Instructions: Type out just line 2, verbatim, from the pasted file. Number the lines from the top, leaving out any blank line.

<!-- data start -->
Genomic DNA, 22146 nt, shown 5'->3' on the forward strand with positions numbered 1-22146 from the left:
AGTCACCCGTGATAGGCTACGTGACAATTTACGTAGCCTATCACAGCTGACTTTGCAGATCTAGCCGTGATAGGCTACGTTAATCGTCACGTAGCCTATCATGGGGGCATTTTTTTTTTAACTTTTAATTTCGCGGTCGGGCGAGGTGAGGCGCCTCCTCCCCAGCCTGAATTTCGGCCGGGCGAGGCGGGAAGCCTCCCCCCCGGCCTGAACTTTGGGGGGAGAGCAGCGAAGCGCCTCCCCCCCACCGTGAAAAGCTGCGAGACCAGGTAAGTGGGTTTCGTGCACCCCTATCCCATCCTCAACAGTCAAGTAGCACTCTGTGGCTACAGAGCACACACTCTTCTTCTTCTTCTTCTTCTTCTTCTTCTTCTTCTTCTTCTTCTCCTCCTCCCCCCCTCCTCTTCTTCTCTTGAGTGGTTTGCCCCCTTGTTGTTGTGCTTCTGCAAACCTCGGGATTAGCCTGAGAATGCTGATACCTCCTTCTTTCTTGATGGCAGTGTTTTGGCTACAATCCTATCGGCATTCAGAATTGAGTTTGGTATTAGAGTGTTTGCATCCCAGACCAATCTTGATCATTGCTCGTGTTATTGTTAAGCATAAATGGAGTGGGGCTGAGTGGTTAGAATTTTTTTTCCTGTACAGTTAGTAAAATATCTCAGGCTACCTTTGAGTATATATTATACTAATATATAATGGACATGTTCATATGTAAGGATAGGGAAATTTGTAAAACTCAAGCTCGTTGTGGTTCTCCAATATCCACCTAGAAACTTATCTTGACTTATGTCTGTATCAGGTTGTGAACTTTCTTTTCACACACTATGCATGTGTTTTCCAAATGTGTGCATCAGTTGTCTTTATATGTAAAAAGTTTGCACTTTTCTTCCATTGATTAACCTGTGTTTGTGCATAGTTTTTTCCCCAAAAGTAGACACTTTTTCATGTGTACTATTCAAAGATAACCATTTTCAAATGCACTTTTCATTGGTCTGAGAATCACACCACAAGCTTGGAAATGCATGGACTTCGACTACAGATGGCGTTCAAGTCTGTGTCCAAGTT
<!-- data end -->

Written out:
AGTCACCCGTGATAGGCTACGTGACAATTTACGTAGCCTATCACAGCTGACTTTGCAGATCTAGCCGTGATAGGCTACGTTAATCGTCACGTAGCCTATCATGGGGGCATTTTTTTTTTAACTTTTAATTTCGCGGTCGGGCGAGGTGAGGCGCCTCCTCCCCAGCCTGAATTTCGGCCGGGCGAGGCGGGAAGCCTCCCCCCCGGCCTGAACTTTGGGGGGAGAGCAGCGAAGCGCCTCCCCCCCACCGTGAAAAGCTGCGAGACCAGGTAAGTGGGTTTCGTGCACCCCTATCCCATCCTCAACAGTCAAGTAGCACTCTGTGGCTACAGAGCACACACTCTTCTTCTTCTTCTTCTTCTTCTTCTTCTTCTTCTTCTTCTTCTCCTCCTCCCCCCCTCCTCTTCTTCTCTTGAGTGGTTTGCCCCCTTGTTGTTGTGCTTCTGCAAACCTCGGGATTAGCCTGAGAATGCTGATACCTCCTTCTTTCTTGATGGCAGTGTTTTGGCTACAATCCTATCGGCATTCAGAATTGAGTTTGGTATTAGAGTGTTTGCATCCCAGACCAATCTTGATCATTGCTCGTGTTATTGTTAAGCATAAATGGAGTGGGGCTGAGTGGTTAGAATTTTTTTTCCTGTACAGTTAGTAAAATATCTCAGGCTACCTTTGAGTATATATTATACTAATATATAATGGACATGTTCATATGTAAGGATAGGGAAATTTGTAAAACTCAAGCTCGTTGTGGTTCTCCAATATCCACCTAGAAACTTATCTTGACTTATGTCTGTATCAGGTTGTGAACTTTCTTTTCACACACTATGCATGTGTTTTCCAAATGTGTGCATCAGTTGTCTTTATATGTAAAAAGTTTGCACTTTTCTTCCATTGATTAACCTGTGTTTGTGCATAGTTTTTTCCCCAAAAGTAGACACTTTTTCATGTGTACTATTCAAAGATAACCATTTTCAAATGCACTTTTCATTGGTCTGAGAATCACACCACAAGCTTGGAAATGCATGGACTTCGACTACAGATGGCGTTCAAGTCTGTGTCCAAGTT